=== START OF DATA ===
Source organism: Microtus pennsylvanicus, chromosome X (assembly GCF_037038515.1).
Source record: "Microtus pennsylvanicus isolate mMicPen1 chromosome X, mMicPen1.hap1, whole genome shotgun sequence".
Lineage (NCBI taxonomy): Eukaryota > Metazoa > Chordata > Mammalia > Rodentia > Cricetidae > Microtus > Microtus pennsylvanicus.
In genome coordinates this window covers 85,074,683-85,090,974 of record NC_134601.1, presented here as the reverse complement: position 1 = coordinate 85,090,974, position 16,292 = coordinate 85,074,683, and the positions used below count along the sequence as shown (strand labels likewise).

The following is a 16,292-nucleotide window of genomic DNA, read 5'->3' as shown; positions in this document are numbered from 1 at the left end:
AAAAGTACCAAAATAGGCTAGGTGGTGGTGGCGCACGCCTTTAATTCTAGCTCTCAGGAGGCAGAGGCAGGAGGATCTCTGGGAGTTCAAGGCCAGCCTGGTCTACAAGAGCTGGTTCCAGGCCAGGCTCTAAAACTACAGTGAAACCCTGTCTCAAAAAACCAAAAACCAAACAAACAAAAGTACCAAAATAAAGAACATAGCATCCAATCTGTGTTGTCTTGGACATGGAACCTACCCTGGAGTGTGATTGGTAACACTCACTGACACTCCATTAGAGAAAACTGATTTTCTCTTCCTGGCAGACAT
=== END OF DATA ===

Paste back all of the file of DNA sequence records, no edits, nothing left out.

Source organism: Microtus pennsylvanicus, chromosome X (assembly GCF_037038515.1).
Source record: "Microtus pennsylvanicus isolate mMicPen1 chromosome X, mMicPen1.hap1, whole genome shotgun sequence".
Lineage (NCBI taxonomy): Eukaryota > Metazoa > Chordata > Mammalia > Rodentia > Cricetidae > Microtus > Microtus pennsylvanicus.
In genome coordinates this window covers 85,074,683-85,090,974 of record NC_134601.1, presented here as the reverse complement: position 1 = coordinate 85,090,974, position 16,292 = coordinate 85,074,683, and the positions used below count along the sequence as shown (strand labels likewise).

The following is a 16,292-nucleotide window of genomic DNA, read 5'->3' as shown; positions in this document are numbered from 1 at the left end:
AAAAGTACCAAAATAGGCTAGGTGGTGGTGGCGCACGCCTTTAATTCTAGCTCTCAGGAGGCAGAGGCAGGAGGATCTCTGGGAGTTCAAGGCCAGCCTGGTCTACAAGAGCTGGTTCCAGGCCAGGCTCTAAAACTACAGTGAAACCCTGTCTCAAAAAACCAAAAACCAAACAAACAAAAGTACCAAAATAAAGAACATAGCATCCAATCTGTGTTGTCTTGGACATGGAACCTACCCTGGAGTGTGATTGGTAACACTCACTGACACTCCATTAGAGAAAACTGATTTTCTCTTCCTGGCAGACAT